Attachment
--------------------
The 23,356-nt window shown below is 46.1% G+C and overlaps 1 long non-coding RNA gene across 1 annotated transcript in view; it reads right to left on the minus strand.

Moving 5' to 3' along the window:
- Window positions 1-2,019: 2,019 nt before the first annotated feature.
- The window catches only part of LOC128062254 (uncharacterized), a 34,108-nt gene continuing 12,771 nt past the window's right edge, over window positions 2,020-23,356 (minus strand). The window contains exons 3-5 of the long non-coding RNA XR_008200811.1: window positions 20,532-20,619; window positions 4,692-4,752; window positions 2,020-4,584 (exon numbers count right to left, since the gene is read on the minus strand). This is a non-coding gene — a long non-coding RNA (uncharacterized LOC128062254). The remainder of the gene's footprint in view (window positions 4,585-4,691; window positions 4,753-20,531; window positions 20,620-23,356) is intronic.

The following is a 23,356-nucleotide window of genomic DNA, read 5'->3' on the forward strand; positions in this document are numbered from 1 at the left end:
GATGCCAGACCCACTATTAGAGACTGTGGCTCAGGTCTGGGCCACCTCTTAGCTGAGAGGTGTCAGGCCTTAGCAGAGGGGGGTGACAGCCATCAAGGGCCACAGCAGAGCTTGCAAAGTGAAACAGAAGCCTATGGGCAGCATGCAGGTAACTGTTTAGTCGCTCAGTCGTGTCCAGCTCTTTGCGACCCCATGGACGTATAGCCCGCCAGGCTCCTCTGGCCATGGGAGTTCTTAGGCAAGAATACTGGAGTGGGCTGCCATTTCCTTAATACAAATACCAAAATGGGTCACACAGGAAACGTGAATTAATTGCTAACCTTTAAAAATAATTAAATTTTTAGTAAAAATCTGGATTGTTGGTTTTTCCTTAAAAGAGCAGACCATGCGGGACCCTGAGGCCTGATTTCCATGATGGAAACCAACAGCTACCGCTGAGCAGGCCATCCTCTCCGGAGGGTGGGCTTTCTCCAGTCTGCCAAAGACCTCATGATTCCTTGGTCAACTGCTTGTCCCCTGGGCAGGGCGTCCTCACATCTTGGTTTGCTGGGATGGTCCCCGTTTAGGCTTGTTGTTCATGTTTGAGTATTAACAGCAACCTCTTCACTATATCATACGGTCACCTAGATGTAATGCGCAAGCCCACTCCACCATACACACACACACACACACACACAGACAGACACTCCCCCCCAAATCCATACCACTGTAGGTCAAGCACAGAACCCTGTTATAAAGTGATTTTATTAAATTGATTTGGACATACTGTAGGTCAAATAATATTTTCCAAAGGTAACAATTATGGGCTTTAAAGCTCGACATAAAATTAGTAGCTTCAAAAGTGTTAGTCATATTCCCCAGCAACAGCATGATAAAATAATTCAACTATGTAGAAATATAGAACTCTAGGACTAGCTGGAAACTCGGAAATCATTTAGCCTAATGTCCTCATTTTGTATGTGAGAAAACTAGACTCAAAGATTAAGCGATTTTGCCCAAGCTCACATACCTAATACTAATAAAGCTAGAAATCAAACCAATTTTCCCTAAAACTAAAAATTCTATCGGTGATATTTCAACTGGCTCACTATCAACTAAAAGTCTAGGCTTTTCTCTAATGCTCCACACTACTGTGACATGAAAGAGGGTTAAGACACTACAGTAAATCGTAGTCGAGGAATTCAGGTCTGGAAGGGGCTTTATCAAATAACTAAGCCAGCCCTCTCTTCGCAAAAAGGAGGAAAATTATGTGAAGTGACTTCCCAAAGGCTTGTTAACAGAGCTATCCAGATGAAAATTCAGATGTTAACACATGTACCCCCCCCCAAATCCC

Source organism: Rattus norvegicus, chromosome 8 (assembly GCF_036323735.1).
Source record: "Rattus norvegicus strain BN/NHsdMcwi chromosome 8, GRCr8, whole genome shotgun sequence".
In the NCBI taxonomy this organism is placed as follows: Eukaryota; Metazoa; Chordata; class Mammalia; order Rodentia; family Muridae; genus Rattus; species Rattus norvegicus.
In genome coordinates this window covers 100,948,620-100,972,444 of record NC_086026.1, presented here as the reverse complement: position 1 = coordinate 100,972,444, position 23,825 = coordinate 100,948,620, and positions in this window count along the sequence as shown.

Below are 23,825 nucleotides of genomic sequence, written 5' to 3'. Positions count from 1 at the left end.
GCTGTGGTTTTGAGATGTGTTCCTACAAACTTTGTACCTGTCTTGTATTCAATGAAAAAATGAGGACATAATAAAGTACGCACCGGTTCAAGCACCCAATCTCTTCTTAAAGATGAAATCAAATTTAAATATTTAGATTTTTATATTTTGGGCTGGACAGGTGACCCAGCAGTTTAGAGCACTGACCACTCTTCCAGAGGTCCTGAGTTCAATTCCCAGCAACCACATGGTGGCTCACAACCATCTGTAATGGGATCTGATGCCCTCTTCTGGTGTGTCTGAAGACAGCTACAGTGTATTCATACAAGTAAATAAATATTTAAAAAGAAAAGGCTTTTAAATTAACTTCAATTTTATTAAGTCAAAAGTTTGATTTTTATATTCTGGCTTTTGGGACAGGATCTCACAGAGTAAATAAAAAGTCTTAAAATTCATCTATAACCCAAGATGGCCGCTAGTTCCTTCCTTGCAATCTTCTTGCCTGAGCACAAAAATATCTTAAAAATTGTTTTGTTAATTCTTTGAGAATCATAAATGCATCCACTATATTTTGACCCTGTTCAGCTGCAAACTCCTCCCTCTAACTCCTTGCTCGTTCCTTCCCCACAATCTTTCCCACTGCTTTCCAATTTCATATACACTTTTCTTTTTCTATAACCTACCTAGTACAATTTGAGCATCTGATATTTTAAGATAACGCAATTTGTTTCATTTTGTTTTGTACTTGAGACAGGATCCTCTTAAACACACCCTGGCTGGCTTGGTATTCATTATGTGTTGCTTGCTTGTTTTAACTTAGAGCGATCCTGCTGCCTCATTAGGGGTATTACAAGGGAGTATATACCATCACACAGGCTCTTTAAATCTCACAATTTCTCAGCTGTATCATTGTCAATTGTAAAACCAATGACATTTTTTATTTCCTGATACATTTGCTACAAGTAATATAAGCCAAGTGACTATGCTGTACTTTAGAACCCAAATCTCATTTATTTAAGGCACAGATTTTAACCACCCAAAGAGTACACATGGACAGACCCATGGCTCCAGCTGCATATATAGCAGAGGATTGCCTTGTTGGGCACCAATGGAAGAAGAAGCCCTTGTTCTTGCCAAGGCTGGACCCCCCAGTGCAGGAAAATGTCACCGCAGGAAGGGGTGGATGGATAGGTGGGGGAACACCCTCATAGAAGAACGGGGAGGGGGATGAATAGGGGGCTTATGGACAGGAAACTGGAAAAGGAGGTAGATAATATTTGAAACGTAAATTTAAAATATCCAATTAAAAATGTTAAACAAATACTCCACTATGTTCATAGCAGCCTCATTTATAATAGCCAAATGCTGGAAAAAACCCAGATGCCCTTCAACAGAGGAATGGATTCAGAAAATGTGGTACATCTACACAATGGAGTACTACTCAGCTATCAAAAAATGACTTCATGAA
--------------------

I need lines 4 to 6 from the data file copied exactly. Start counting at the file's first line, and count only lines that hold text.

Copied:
- The window catches only part of LOC128062254 (uncharacterized), a 34,108-nt gene continuing 12,771 nt past the window's right edge, over window positions 2,020-23,356 (minus strand). The window contains exons 3-5 of the long non-coding RNA XR_008200811.1: window positions 20,532-20,619; window positions 4,692-4,752; window positions 2,020-4,584 (exon numbers count right to left, since the gene is read on the minus strand). This is a non-coding gene — a long non-coding RNA (uncharacterized LOC128062254). The remainder of the gene's footprint in view (window positions 4,585-4,691; window positions 4,753-20,531; window positions 20,620-23,356) is intronic.

The following is a 23,356-nucleotide window of genomic DNA, read 5'->3' on the forward strand; positions in this document are numbered from 1 at the left end:
GATGCCAGACCCACTATTAGAGACTGTGGCTCAGGTCTGGGCCACCTCTTAGCTGAGAGGTGTCAGGCCTTAGCAGAGGGGGGTGACAGCCATCAAGGGCCACAGCAGAGCTTGCAAAGTGAAACAGAAGCCTATGGGCAGCATGCAGGTAACTGTTTAGTCGCTCAGTCGTGTCCAGCTCTTTGCGACCCCATGGACGTATAGCCCGCCAGGCTCCTCTGGCCATGGGAGTTCTTAGGCAAGAATACTGGAGTGGGCTGCCATTTCCTTAATACAAATACCAAAATGGGTCACACAGGAAACGTGAATTAATTGCTAACCTTTAAAAATAATTAAATTTTTAGTAAAAATCTGGATTGTTGGTTTTTCCTTAAAAGAGCAGACCATGCGGGACCCTGAGGCCTGATTTCCATGATGGAAACCAACAGCTACCGCTGAGCAGGCCATCCTCTCCGGAGGGTGGGCTTTCTCCAGTCTGCCAAAGACCTCATGATTCCTTGGTCAACTGCTTGTCCCCTGGGCAGGGCGTCCTCACATCTTGGTTTGCTGGGATGGTCCCCGTTTAGGCTTGTTGTTCATGTTTGAGTATTAACAGCAACCTCTTCACTATATCATACGGTCACCTAGATGTAATGCGCAAGCCCACTCCACCATACACACACACACACACACACACAGACAGACACTCCCCCCCAAATCCATACCACTGTAGGTCAAGCACAGAACCCTGTTATAAAGTGATTTTATTAAATTGATTTGGACATACTGTAGGTCAAATAATATTTTCCAAAGGTAACAATTATGGGCTTTAAAGCTCGACATAAAATTAGTAGCTTCAAAAGTGTTAGTCATATTCCCCAGCAACAGCATGATAAAATAATTCAACTATGTAGAAATATAGAACTCTAGGACTAGCTGGAAACTCGGAAATCATTTAGCCTAATGTCCTCATTTTGTATGTGAGAAAACTAGACTCAAAGATTAAGCGATTTTGCCCAAGCTCACATACCTAATACTAATAAAGCTAGAAATCAAACCAATTTTCCCTAAAACTAAAAATTCTATCGGTGATATTTCAACTGGCTCACTATCAACTAAAAGTCTAGGCTTTTCTCTAATGCTCCACACTACTGTGACATGAAAGAGGGTTAAGACACTACAGTAAATCGTAGTCGAGGAATTCAGGTCTGGAAGGGGCTTTATCAAATAACTAAGCCAGCCCTCTCTTCGCAAAAAGGAGGAAAATTATGTGAAGTGACTTCCCAAAGGCTTGTTAACAGAGCTATCCAGATGAAAATTCAGATGTTAACACATGTACCCCCCCCCAAATCCC